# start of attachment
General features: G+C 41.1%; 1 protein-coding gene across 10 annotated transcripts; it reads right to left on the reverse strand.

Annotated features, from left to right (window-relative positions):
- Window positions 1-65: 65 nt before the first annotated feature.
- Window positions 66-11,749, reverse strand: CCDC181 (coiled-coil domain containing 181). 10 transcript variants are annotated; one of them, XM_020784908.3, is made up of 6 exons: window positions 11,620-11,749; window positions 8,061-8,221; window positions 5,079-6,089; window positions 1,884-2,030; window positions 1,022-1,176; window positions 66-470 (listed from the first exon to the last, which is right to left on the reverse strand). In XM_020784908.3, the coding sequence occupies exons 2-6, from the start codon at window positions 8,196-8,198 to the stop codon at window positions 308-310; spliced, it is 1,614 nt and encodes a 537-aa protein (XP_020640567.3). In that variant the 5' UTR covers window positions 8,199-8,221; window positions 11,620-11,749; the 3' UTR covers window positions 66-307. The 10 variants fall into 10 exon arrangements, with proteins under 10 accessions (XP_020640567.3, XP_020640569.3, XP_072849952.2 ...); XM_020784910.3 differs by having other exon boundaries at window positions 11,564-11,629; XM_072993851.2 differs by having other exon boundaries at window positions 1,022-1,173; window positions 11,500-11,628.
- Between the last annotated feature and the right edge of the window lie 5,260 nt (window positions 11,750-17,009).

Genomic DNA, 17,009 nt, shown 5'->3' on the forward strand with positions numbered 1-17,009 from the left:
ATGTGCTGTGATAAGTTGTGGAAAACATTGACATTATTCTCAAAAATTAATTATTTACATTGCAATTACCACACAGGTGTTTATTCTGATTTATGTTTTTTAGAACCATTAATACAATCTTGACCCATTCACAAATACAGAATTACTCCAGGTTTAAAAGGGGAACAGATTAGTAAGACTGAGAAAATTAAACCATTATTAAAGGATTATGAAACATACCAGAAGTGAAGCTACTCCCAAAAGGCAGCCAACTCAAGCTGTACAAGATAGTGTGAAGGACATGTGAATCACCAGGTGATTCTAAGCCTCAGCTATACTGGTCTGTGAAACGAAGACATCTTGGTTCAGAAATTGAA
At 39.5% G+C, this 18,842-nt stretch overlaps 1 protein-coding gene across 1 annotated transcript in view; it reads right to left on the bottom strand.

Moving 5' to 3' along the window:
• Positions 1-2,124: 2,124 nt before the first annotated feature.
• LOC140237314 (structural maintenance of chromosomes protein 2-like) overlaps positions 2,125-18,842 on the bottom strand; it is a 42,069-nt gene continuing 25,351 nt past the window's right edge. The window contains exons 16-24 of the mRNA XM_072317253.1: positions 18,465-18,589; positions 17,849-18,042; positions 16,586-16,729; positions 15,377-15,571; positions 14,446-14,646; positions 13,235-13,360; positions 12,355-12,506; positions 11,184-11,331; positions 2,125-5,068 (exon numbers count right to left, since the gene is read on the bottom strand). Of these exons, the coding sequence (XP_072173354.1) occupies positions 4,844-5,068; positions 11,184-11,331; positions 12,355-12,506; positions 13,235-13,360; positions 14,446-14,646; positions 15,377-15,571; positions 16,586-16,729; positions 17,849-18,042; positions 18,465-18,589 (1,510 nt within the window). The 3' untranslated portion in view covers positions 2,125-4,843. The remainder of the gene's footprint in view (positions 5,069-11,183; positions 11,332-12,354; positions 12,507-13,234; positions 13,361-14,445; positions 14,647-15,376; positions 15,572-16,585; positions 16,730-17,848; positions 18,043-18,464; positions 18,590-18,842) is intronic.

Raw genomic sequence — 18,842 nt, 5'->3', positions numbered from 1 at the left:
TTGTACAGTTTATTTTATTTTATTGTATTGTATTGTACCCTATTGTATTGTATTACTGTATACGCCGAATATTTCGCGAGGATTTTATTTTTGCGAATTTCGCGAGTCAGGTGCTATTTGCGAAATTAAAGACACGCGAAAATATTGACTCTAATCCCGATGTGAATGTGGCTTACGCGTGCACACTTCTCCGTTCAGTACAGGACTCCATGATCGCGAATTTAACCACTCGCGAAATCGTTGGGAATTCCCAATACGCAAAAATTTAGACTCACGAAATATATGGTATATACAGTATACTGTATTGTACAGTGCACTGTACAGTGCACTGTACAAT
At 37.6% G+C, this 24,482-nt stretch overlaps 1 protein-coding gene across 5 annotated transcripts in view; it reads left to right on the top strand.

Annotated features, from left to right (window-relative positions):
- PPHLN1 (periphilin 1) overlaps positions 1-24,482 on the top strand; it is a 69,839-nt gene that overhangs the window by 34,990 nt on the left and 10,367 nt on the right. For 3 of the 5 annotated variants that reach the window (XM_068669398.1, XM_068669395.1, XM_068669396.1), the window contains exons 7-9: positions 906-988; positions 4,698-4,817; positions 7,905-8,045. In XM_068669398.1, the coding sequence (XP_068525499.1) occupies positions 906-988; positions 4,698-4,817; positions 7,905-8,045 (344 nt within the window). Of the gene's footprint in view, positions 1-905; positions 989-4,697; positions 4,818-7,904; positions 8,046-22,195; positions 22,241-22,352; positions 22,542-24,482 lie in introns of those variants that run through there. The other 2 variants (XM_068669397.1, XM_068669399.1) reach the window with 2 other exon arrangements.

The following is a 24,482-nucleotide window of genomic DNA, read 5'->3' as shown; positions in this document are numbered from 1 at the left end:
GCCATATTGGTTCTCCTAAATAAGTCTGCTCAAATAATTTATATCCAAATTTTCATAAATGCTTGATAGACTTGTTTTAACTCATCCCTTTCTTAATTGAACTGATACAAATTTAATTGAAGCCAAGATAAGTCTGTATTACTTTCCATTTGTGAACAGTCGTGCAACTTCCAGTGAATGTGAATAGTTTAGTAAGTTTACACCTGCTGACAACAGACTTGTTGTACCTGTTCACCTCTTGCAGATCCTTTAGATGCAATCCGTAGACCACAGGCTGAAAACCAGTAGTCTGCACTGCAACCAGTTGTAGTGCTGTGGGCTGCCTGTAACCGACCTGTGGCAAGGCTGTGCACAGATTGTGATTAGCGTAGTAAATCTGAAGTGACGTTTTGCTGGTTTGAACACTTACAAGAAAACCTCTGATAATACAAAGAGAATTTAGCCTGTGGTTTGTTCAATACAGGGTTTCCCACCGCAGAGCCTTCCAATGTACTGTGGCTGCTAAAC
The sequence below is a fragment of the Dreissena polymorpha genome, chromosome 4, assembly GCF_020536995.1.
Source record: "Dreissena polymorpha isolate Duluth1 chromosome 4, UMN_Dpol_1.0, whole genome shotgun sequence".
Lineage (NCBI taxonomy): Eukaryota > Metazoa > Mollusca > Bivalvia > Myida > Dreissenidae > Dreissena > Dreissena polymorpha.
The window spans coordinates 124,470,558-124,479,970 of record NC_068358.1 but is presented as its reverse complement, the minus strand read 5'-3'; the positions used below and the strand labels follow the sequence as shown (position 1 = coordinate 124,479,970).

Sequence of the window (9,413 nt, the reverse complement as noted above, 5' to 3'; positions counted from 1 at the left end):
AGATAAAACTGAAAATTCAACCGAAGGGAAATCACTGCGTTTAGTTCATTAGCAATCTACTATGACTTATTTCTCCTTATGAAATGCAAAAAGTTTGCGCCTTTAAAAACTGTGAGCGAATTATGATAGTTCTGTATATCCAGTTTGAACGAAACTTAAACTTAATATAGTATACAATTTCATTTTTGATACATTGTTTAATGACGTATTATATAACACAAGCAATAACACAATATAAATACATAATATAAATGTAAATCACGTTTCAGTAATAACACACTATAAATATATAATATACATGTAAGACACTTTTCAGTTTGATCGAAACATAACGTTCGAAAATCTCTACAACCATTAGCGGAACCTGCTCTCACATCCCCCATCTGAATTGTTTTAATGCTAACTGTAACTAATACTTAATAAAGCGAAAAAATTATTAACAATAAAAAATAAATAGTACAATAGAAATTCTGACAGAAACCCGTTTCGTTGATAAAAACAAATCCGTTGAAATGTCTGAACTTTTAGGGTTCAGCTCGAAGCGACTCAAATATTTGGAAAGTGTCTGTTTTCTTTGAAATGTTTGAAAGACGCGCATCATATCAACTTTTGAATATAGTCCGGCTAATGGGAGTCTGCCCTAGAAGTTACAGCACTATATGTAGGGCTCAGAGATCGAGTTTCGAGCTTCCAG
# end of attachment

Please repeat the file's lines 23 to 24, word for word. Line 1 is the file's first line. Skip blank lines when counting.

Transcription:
Sequence of the window (9,413 nt, the reverse complement as noted above, 5' to 3'; positions counted from 1 at the left end):
AGATAAAACTGAAAATTCAACCGAAGGGAAATCACTGCGTTTAGTTCATTAGCAATCTACTATGACTTATTTCTCCTTATGAAATGCAAAAAGTTTGCGCCTTTAAAAACTGTGAGCGAATTATGATAGTTCTGTATATCCAGTTTGAACGAAACTTAAACTTAATATAGTATACAATTTCATTTTTGATACATTGTTTAATGACGTATTATATAACACAAGCAATAACACAATATAAATACATAATATAAATGTAAATCACGTTTCAGTAATAACACACTATAAATATATAATATACATGTAAGACACTTTTCAGTTTGATCGAAACATAACGTTCGAAAATCTCTACAACCATTAGCGGAACCTGCTCTCACATCCCCCATCTGAATTGTTTTAATGCTAACTGTAACTAATACTTAATAAAGCGAAAAAATTATTAACAATAAAAAATAAATAGTACAATAGAAATTCTGACAGAAACCCGTTTCGTTGATAAAAACAAATCCGTTGAAATGTCTGAACTTTTAGGGTTCAGCTCGAAGCGACTCAAATATTTGGAAAGTGTCTGTTTTCTTTGAAATGTTTGAAAGACGCGCATCATATCAACTTTTGAATATAGTCCGGCTAATGGGAGTCTGCCCTAGAAGTTACAGCACTATATGTAGGGCTCAGAGATCGAGTTTCGAGCTTCCAG